For most every title a reason. For most every book a snatch of best-loved lines. There were the poets Matthew Dickman, John Rybicki, Pablo Neruda, and Lucie Brock-Broido. There were the novels, short-fiction collections, and works of nonfiction: The Robber Bride (Margaret Atwood), The Great Gatsby (F. Scott Fitzgerald), Horns (Joe Hill), A Tale of Two Cities (Charles Dickens), The Interpreter of Maladies (Jhumpa Lahiri), Catch-22 (Joseph Heller), Brokeback Mountain (Annie Proulx), The Bell Jar (Sylvia Plath), Bats Out of Hell (Barry Hannah), If on a winter's night a traveler (Italo Calvino), The Bluest Eye and Beloved (Toni Morrison), The Lacuna and The Poisonwood Bible (Barbara Kingsolver), Cat's Cradle (Kurt Vonnegut), Music of the Swamp (Lewis Nordan), You Remind Me of Me (Dan Chaon), The Art of Racing in the Rain (Garth Stein), The Picture of Dorian Gray (Oscar Wilde), Extremely Loud and Incredibly Close (Jonathan Safran Foer), East of Eden (John Steinbeck), Infinite Jest and Brief Interviews with Hideous Men (David Foster Wallace), The Trick (Fielding Dawson), Ender's Game (Orson Scott Card), Finding Beauty in a Broken World (Terry Tempest Williams), Don Quixote (Miguel De Cervantes), Kafka on the Shore and The Wind-Up Bird Chronicle (Haruki Murakami), Only Revolutions (Mark Danielewski). Even Jurassic Park (Michael Crichton) was named, for how it showed one writer that "you can make anything seem possible in any setting, and you shouldn't shy away from your own imagination."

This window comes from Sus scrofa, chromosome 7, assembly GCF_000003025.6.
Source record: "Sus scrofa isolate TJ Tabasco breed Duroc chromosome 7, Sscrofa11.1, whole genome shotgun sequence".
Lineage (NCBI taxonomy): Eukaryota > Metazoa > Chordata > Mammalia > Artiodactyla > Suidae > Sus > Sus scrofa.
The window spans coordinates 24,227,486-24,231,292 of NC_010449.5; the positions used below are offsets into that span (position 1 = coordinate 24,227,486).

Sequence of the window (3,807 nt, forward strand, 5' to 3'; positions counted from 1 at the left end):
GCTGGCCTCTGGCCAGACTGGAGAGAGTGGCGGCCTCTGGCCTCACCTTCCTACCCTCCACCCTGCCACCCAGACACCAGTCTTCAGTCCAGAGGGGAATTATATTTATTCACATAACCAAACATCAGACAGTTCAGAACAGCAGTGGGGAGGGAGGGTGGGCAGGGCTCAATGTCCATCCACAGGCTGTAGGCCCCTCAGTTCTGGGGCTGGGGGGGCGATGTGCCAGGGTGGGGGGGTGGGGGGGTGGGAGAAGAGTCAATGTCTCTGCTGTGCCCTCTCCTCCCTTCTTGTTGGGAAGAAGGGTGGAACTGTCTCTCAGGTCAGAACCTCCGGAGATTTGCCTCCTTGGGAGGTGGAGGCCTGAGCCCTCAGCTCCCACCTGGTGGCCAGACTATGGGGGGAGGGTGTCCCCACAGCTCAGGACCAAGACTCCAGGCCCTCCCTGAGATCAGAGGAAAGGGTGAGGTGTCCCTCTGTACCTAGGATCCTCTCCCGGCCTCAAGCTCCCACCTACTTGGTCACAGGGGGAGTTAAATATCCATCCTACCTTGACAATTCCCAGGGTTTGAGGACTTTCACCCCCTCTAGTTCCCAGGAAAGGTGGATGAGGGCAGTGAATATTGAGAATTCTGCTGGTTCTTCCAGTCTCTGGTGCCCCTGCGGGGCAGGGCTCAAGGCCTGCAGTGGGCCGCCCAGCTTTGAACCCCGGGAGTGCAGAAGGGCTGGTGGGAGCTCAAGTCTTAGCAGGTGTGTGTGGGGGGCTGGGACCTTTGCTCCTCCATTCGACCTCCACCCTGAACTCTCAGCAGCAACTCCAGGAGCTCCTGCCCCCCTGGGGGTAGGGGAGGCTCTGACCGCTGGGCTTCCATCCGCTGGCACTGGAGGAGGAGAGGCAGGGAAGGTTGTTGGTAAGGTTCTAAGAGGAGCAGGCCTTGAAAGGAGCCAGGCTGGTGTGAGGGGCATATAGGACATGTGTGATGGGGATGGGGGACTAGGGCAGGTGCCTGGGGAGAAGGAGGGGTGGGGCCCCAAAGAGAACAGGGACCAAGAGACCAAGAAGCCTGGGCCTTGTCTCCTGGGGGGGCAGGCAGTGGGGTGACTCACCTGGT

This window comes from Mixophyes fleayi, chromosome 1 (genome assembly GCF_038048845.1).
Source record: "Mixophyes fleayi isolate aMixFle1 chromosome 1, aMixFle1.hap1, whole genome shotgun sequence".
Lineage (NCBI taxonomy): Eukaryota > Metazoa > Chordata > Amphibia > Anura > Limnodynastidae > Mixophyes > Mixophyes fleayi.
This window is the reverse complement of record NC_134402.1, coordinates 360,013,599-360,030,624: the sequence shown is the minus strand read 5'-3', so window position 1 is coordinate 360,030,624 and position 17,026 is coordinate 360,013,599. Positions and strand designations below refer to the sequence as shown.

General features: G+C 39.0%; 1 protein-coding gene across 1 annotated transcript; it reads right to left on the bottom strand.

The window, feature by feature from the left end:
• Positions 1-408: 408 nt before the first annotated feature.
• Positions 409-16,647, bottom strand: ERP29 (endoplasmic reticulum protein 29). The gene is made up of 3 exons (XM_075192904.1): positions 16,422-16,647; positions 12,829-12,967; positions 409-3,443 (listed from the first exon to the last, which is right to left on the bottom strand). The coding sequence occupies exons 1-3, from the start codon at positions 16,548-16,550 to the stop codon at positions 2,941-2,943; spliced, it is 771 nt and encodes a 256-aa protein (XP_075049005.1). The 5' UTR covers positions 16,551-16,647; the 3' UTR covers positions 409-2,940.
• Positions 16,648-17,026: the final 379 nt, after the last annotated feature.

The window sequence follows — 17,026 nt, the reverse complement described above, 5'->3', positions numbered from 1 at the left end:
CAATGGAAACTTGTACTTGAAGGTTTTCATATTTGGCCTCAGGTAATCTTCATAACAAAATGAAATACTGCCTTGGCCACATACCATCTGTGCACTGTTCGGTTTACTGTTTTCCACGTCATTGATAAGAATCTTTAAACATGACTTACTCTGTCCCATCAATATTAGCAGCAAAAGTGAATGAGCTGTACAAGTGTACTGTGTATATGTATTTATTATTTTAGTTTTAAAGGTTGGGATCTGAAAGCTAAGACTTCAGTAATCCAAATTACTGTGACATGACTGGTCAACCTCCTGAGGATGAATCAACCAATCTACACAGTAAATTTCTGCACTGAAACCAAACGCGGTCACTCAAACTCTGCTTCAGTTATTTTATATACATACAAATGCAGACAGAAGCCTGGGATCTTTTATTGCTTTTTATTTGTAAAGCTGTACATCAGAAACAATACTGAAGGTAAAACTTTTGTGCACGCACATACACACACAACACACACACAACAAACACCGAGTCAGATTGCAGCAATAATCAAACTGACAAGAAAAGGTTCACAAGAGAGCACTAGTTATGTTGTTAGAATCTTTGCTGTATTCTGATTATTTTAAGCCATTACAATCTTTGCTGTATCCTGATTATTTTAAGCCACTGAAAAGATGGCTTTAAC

You notice, in this list, the obvious. You were about to warn me, before I even got started, about the absence of books originally published for young adults (YA)--the very "category" of respondents to my small survey. (It is duly noted that books like Music of the Swamp, The Bell Jar, and The Picture of Dorian Gray have evolved, through the years, into teen staples). Indeed, just a handful of contemporary "teen" books made it onto the list--Linger and The Scorpio Races by Maggie Stiefvater for how they showed that "lyricism and the mainstream fiction I grew up reading were not mutually exclusive," and (this title thrice appearing) The Book Thief by Markus Zusak.